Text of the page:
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Despite widespread anger at high taxes and bloated government spending, cutting government programs continues to be a near-impossible political task. Why can’t the political system transfer broad popular support for cutting wasteful spending into real action?
It’s a classic problem that political scientists call “concentrated benefits, dispersed costs.” Spending creates constituencies that benefit from it, sometimes immensely. These constituencies-- unions, grant recipients, public employees, etc.— often owe their living to these programs and will work extremely hard to preserve and expand them. Instead of alienating these narrow, vocal constituencies, politicians faced with budget crises opt to travel the easy path and simply demand that all taxpayers give them even more money to spend. Unless taxpayers are organized into their own groups like Citizens for a Sound Economy, these special interests almost always trump the broad public interest. Hence, taxes and spending keep rising year after year.
The first line of defense is the activism of groups like CSE. However, in recent years a new political tactic has emerged: appointing a “waste” or “spending commission” to examine the budget and make recommendations. This year in South Carolina, for example, Governor Mark Sanford wants to prove that the state can cut spending before raising taxes. To this end, he has set up a commission to find out where state tax money goes and identify areas that are not using those dollars appropriately.
It might work. Government commissions such as these have a recent history in the United States. The most famous example, the Grace Commission, was set up by President Ronald Regan. During the course of its existence, the Grace Commission identified $424 billion in waste and fraud of federal money. Assuming every dollar identified by the commission was either waste, fraud, or abuse, this essentially amounts to the government taking $1,800 per person, not taxpayer, and throwing it away. Of course, the money stayed in the economy, but it was not put towards productive, wealth creating uses. It was simply transferred from the people who earned it to the people fleecing the government. If that was the situation twenty years ago, just imagine how much waste and fraud exists in the federal government today.
Conceptually, independent spending commissions have a lot to offer. First, they help the good guys by simply figuring out what exactly the government is spending money on. These commissions create a list of targets that the government and others fighting against waste can use in their quest to cut spending. Second, they are politically feasible and help create “a consensus… in support of reforms that eliminate fraud, waste, and abuse, and reforms that increase efficiency and productivity.” (Nesterczuk, George. “Reviewing the National Performance Review.” Regulation.) Third, the commissions create a buzz around the issue of government spending. They put government spending priorities into the spotlight and let citizens know exactly what activities the government is paying for with their money. Finally, such commissions are an inexpensive way of conducting government oversight. Often, taxpayer activists and the business community will volunteer their time and effort to the cause. Private sector interests, for example, fully financed the Grace Commission.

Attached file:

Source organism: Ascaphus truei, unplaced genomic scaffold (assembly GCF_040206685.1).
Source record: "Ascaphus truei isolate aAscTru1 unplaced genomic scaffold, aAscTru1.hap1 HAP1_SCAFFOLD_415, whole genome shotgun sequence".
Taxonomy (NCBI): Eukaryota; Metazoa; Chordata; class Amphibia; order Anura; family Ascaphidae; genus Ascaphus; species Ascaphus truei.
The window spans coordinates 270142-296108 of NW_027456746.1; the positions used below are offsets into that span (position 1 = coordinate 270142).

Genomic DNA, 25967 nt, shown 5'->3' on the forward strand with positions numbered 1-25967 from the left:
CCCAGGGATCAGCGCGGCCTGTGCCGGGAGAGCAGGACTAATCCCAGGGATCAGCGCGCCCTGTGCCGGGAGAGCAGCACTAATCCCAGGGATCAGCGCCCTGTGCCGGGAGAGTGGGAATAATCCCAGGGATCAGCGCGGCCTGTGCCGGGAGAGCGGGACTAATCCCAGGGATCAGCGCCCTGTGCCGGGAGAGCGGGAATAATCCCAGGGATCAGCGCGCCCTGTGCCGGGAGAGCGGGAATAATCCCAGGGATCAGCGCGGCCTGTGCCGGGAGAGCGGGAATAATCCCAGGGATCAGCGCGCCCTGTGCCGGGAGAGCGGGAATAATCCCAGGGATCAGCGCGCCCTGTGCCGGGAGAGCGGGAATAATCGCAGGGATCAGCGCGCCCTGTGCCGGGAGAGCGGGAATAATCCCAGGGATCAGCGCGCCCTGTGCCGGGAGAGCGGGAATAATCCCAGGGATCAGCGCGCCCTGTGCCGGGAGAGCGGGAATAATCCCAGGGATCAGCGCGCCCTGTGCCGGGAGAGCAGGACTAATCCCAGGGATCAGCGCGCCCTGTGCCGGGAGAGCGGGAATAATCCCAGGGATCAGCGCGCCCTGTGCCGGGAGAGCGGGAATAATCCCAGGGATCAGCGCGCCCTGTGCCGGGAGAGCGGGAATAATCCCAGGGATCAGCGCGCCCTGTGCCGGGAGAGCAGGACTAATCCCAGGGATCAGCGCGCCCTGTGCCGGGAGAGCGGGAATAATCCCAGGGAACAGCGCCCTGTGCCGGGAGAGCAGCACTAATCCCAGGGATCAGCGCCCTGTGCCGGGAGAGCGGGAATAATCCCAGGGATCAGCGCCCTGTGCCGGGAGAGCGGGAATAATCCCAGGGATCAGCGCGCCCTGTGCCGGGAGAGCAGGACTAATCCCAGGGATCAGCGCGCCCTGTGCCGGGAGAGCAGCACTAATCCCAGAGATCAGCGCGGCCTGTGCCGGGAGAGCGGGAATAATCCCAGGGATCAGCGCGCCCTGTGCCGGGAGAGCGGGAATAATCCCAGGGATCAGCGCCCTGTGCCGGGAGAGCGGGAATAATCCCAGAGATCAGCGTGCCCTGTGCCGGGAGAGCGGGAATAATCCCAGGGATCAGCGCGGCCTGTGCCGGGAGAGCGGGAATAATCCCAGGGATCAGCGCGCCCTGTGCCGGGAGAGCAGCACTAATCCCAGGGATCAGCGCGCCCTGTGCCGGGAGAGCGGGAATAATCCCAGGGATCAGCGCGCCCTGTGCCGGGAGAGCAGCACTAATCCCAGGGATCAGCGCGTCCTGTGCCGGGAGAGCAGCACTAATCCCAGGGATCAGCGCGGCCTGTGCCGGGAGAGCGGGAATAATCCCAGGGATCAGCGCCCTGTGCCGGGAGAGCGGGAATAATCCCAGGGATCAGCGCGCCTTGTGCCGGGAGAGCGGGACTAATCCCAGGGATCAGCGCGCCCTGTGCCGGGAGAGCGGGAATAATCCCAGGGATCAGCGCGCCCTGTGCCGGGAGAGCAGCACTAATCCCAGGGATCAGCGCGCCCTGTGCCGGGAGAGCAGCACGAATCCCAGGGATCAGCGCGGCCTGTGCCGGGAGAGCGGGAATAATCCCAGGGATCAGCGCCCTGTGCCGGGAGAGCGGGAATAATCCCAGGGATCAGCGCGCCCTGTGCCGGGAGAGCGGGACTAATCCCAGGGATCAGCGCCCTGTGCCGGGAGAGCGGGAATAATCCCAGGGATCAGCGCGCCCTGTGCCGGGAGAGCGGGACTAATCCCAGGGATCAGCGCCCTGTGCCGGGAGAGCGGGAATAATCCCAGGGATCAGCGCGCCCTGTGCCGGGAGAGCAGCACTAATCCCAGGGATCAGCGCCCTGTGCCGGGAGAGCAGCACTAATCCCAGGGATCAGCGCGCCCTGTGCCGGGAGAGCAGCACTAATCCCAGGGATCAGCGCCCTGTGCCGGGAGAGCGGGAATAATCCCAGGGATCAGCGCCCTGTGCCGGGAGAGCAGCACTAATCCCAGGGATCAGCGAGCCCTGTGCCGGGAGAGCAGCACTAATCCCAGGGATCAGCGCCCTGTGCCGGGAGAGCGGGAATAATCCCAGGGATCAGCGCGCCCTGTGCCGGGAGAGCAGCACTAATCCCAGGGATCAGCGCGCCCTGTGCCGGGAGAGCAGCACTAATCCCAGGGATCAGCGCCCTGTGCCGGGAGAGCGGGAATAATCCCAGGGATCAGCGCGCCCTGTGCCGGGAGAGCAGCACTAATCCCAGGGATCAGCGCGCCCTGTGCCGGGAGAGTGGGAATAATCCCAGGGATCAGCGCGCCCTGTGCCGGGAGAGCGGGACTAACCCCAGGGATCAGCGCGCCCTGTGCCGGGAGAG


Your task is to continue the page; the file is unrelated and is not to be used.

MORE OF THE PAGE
If commissions make such good sense, then why aren’t they put into use more often? Despite the large amounts of waste identified, the Grace commission and others like it at both the federal and state levels have a number of drawbacks. The primary shortcoming is that their recommendations are still seldom put into practice. Even shining the light on the waste often isn’t enough to eradicate it. According to the Cato Institute’s Regulation,
“nearly $100 billion a year is spent on domestic programs that have been identified as candidates for termination by such independent agencies as the Congressional Budget Office, the General Accounting Office, and the Grace Commission…They survive, not because they serve any national interest, but because of political or parochial considerations.” (Nesterczuk, George. “Reviewing the National Performance Review.”)
Thus commissions can help serve the taxpayer agenda, but at the end of the day it still takes concerted pressure from citizens activists like those at CSE to actually move the political process. Otherwise, the whole exercise is academic.
That’s why CSE is working to build our nationwide network of activists to pressure the politicians to actually terminate wasteful programs. We hope you’ll decide to help the cause by simply calling toll-free 1-888-JOIN-CSE to find out how you can take action to cut wasteful government spending in your state.